The largest ever review of maternity care in the NHS has revealed it is now examining nearly 1,900 cases.
The investigation into care at the Shrewsbury and Telford NHS Trust is reviewing 1,862 incidents, the vast majority since the year 2000.
The update comes as a separate report said the trust had delayed publishing a critical report into maternity care for fear of negative media coverage.
The trust admitted standards had “fallen short for many families”.
The independent review into maternity care at the trust was ordered in 2017 by the former health secretary, Jeremy Hunt.
At the time the chair, midwife Donna Ockenden, was asked to look into 23 cases.
‘Further 496 families’
But since then an avalanche of families have come forward with concerns about the care they received. The BBC understands most cases relate to incidents since 2000.
Most of the new cases emerged after the review team asked the trust to examine its paper records.
An initial review ordered by NHS Improvement in 2018 only focused on electronic data but a fresh study was ordered when some families came forward to say they had been excluded.
“I would like to thank them [the trust] for all the work undertaken to reach this point,” said Ms Ockenden.
“By working together we have sadly identified a further 496 families as part of the review, who I am writing to this week.”
In an open letter, chief executive of the trust Louise Barnett said: “We should have provided far better care for these families at what was one of the most important times in their lives and we have let them down.
“An apology is not enough. What needs to be seen is evidence of real improvement at the trust. This is why we are committed to listening to families, our community, and working with Donna Ockenden’s review.”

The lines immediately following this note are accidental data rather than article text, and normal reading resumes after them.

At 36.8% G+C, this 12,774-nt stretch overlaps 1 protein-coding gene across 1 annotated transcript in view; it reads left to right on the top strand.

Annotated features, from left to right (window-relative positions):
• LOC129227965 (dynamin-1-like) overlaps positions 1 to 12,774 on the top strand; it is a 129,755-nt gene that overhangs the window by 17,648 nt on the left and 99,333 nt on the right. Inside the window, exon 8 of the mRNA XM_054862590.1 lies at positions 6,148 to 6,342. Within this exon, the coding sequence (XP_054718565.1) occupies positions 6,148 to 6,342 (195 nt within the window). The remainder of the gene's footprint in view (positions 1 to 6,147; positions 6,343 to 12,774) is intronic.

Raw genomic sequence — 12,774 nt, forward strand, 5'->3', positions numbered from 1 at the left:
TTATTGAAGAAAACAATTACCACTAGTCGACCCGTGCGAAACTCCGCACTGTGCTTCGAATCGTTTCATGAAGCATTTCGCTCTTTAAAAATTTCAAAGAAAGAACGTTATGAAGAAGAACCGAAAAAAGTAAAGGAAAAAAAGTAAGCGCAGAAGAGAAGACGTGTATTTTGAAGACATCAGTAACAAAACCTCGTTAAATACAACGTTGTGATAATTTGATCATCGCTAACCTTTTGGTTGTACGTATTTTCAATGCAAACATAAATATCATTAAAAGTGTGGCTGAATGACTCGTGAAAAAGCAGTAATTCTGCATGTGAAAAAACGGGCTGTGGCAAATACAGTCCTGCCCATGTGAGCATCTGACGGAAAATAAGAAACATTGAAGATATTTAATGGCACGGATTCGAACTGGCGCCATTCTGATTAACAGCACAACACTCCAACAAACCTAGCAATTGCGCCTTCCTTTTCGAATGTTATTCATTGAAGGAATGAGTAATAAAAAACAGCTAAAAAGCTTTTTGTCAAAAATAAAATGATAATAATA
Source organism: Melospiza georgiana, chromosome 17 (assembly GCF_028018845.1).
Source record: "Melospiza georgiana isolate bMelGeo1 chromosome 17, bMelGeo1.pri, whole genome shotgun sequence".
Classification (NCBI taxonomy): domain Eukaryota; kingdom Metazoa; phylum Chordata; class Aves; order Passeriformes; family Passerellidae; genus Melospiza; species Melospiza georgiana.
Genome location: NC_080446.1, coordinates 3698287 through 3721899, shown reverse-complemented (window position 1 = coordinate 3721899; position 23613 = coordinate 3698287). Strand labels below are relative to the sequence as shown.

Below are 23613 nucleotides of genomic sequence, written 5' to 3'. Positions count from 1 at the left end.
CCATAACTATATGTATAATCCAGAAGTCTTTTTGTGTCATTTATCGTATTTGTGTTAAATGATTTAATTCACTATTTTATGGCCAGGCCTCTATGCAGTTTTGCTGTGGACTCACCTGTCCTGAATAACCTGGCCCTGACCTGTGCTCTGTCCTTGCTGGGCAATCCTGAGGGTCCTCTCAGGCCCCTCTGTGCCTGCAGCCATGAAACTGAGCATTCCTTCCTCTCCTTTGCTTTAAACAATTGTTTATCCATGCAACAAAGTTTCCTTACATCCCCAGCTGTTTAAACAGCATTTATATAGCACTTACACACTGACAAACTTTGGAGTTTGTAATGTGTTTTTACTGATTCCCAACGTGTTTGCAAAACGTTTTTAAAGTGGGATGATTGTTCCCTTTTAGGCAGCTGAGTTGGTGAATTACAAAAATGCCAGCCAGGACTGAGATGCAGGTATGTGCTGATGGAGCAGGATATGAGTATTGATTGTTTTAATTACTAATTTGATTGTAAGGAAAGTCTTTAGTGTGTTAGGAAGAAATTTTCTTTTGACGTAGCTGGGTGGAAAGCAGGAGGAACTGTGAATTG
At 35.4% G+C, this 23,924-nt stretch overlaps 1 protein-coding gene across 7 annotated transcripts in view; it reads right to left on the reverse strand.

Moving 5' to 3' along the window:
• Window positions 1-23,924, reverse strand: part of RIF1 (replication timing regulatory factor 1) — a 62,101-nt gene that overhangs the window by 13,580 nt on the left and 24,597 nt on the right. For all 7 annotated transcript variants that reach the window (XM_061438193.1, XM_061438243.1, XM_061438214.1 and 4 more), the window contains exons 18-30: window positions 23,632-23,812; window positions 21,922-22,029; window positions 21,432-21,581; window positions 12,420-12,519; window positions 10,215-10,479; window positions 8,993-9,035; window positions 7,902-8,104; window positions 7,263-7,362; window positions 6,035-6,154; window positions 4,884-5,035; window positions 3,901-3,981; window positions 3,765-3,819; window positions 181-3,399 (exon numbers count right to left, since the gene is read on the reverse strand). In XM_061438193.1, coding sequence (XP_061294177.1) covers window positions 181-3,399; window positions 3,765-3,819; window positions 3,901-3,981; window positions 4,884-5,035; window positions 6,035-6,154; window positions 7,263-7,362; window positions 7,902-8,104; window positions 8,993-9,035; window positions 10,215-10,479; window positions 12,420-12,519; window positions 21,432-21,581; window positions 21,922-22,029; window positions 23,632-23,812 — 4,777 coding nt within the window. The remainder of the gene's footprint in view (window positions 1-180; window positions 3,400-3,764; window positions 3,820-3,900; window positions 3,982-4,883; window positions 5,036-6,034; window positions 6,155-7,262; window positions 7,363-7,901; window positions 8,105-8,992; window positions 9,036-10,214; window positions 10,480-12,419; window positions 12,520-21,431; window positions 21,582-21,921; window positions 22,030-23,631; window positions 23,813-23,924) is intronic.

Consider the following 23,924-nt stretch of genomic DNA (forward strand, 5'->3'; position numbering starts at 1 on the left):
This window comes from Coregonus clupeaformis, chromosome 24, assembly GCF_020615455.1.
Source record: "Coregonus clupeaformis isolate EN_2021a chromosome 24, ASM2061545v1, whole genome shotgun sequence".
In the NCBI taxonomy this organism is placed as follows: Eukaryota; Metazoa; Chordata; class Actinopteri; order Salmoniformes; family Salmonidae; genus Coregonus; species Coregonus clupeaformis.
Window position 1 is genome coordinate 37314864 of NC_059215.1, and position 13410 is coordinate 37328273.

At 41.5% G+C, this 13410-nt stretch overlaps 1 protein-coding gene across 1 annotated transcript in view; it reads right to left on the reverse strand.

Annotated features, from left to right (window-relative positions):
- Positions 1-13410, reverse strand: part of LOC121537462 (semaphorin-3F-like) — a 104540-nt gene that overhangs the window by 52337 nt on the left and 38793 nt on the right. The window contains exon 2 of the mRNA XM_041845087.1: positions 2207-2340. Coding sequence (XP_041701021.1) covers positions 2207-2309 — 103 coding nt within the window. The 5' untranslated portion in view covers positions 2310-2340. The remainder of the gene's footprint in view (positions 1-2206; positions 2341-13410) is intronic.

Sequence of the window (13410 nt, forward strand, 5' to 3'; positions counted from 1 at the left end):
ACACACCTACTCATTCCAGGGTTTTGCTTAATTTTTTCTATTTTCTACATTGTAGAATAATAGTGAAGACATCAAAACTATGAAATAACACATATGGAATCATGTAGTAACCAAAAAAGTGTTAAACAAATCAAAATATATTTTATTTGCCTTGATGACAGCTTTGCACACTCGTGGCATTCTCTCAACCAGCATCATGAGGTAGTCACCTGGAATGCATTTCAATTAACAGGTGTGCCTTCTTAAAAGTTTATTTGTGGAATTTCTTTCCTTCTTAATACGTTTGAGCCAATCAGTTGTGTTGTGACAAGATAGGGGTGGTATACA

In June, West Mercia Police announced that a criminal investigation had been launched into maternity care at the Shrewsbury and Telford, which is arguably England’s worst hospital trust.
The rise in the number of cases comes as the trust has been severely criticised for its handling of a review of maternity care in 2017 by the Royal College of Obstetricians and Gynaecologists (RCOG) .
The former chief executive, Simon Wright, “would not accept the report” when it was initially presented to him and led efforts to get the college to change its highly critical findings.
An investigation, carried out by NHS Improvement, said Mr Wright was motivated not just with concerns about the contents of the report, but also the “potential negative media scrutiny”.
Senior managers travelled to London for a highly unusual meeting, where they sought to assure the college that care had improved.
Only after the reviewers produced a more positive addendum report was the original published, together with the additional report.
NHS Improvement is critical too of the role of the trust’s board, who it found did not ask any questions of the contents of the report, despite being told at a private meeting that the RCOG reviewers had sent through their findings.
Four of the board from that February 2018 meeting, including chairman Ben Reid, are still at the trust.
“A number of individuals have described a culture of defensiveness, denial and/or lack of openness that existed at the time in the maternity service and trust more generally. While such a culture clearly does not excuse any actions or behaviours, it may help explain them,” NHS Improvement concluded.